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Google Groups and Facebook Events Serve as Reliable Platforms for Scammers

By Bill Toulas / December 10, 2018

Spreading malicious software around the globe is not a simple process, as scammers and spammers need to combine effective promotion practices, establish a reliable sharing platform, and finally ensure an adequate level of deception that will trick the user into downloading the infected files.

Recent developments have shown that Google Groups and Facebook Events are playing a pivotal role in achieving the above, as scammers are using the popular platforms to promote their malware and virus files disguised as popular game cracks. First, they lay the ground of “promotion” by pretending to be representatives of game development studios and distributors, reporting other piracy sites of DRM circumvention, leading to the corresponding URL de-listing by Google. This rank manipulation practice takes competitive sites out of the way (and out of business) and places them higher in search results, so more people who look for a game crack are reaching their sites instead.

Next, the scammers are using popular platforms to promote their content, still disguised as game cracks and file fixes. From medium.org to deviantart.com, scammers have stretched their tentacles everywhere, but it seems that the places where they can go unnoticed for the longer periods of time are Facebook and Google Groups. Accounts like “FIX Problem” have been active in Facebook for many months, with reports against it seemingly having no effect at all. The story in Google Groups has a similar character, with malware-promoting groups swarming in the platform and Google limiting their reaction to warning posts that most users will miss anyway.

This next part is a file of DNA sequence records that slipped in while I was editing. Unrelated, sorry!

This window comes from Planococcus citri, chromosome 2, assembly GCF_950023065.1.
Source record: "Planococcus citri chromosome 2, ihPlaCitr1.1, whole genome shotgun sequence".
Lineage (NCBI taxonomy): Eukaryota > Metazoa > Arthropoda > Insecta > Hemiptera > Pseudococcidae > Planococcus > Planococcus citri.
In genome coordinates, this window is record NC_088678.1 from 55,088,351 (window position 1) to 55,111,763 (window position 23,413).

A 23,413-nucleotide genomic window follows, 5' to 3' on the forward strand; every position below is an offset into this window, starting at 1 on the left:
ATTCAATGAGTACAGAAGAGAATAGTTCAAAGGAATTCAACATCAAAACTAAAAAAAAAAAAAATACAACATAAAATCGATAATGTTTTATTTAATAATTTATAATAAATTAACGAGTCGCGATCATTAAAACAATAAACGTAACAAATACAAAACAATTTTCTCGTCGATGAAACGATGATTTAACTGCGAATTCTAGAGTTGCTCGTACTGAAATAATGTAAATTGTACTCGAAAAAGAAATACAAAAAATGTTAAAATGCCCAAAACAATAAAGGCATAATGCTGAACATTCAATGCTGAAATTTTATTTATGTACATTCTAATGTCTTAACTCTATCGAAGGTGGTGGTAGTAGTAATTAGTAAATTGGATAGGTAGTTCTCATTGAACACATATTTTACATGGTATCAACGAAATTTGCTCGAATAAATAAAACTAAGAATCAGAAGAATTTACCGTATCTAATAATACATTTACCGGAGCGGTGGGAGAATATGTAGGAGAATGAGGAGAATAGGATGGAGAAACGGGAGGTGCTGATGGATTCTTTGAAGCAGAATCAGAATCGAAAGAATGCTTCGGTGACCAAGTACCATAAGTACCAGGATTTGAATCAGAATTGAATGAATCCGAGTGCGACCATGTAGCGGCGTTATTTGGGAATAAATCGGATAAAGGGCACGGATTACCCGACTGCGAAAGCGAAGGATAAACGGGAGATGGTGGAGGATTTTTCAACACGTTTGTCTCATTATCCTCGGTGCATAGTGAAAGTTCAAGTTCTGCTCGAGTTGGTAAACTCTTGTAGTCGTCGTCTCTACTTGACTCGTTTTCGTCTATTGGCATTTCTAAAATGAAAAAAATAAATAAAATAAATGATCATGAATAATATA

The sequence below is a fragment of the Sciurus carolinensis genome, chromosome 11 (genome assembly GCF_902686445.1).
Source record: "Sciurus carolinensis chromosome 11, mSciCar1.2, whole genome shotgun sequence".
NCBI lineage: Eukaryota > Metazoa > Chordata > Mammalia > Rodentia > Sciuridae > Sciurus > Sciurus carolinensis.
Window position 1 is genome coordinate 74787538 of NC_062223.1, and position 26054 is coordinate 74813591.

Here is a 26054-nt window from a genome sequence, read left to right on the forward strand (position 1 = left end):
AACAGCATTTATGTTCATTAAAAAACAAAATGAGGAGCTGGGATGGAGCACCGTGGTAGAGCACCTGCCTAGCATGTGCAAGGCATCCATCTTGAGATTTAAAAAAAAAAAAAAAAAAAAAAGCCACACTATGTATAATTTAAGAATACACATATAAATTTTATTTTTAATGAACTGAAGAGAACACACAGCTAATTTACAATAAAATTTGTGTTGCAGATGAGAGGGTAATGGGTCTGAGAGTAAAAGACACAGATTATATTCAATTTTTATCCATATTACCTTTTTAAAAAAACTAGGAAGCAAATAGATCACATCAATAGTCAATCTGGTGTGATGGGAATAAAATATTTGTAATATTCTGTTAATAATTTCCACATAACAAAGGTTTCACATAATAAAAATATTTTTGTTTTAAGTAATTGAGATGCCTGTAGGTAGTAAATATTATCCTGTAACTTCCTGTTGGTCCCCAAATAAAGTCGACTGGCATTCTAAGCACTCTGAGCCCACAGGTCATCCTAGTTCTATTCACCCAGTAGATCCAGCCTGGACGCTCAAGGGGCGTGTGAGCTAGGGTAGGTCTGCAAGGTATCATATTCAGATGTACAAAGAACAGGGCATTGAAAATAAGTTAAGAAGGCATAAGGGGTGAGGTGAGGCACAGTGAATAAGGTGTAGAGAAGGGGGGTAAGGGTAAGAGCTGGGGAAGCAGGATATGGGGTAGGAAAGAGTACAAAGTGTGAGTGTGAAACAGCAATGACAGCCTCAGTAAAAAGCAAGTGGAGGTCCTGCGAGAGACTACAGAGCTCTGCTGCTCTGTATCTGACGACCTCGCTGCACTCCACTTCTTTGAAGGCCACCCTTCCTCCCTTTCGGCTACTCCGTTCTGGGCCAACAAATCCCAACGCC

facebook events scam

Then we come to the third step which is the deception of the users who are tricked into downloading the infected files. Simply put, scammers are promoting these files as game cracks and game executable fixes, so they are addressing their malware to a very wide range of people. There is a massive demand for this type of files, especially when game crackers are finding harder and harder to offer working cracks with all the DRM protection techniques that go into these products nowadays. So, offering something that doesn’t exist anyway ensures a constant flow of traffic along your way, making it much easier to rev up those download numbers.

With these actions taking place in Google Groups and Facebook Events, it seems that the scammers enjoy an unexpected additional perk of promoting their malware on allegedly more reliable platforms. People think of tech giants as trustworthy, so their remissness and lag in dealing decisively with these scammers are actually enhancing the problem. Scamming practices will continue to evolve and change, with the situation being a complicated entanglement at this point.

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